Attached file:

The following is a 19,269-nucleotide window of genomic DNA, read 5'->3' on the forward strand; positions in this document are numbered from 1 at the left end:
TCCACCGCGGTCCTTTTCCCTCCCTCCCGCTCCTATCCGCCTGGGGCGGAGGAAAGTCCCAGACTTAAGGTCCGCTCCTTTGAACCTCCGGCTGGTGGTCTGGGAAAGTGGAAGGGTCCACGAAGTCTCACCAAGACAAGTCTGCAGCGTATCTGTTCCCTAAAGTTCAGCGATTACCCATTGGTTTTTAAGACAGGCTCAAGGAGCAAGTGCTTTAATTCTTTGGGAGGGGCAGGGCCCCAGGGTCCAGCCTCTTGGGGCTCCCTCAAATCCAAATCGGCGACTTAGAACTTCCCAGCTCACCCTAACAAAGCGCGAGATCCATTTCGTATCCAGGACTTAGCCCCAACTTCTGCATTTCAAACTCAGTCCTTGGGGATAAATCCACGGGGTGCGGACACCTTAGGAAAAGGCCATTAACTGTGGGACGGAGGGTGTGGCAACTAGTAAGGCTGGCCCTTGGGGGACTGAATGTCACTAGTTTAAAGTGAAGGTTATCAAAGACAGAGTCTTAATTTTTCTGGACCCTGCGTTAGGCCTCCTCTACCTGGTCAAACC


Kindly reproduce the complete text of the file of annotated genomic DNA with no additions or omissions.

The following is a 19,269-nucleotide window of genomic DNA, read 5'->3' on the forward strand; positions in this document are numbered from 1 at the left end:
TCCACCGCGGTCCTTTTCCCTCCCTCCCGCTCCTATCCGCCTGGGGCGGAGGAAAGTCCCAGACTTAAGGTCCGCTCCTTTGAACCTCCGGCTGGTGGTCTGGGAAAGTGGAAGGGTCCACGAAGTCTCACCAAGACAAGTCTGCAGCGTATCTGTTCCCTAAAGTTCAGCGATTACCCATTGGTTTTTAAGACAGGCTCAAGGAGCAAGTGCTTTAATTCTTTGGGAGGGGCAGGGCCCCAGGGTCCAGCCTCTTGGGGCTCCCTCAAATCCAAATCGGCGACTTAGAACTTCCCAGCTCACCCTAACAAAGCGCGAGATCCATTTCGTATCCAGGACTTAGCCCCAACTTCTGCATTTCAAACTCAGTCCTTGGGGATAAATCCACGGGGTGCGGACACCTTAGGAAAAGGCCATTAACTGTGGGACGGAGGGTGTGGCAACTAGTAAGGCTGGCCCTTGGGGGACTGAATGTCACTAGTTTAAAGTGAAGGTTATCAAAGACAGAGTCTTAATTTTTCTGGACCCTGCGTTAGGCCTCCTCTACCTGGTCAAACC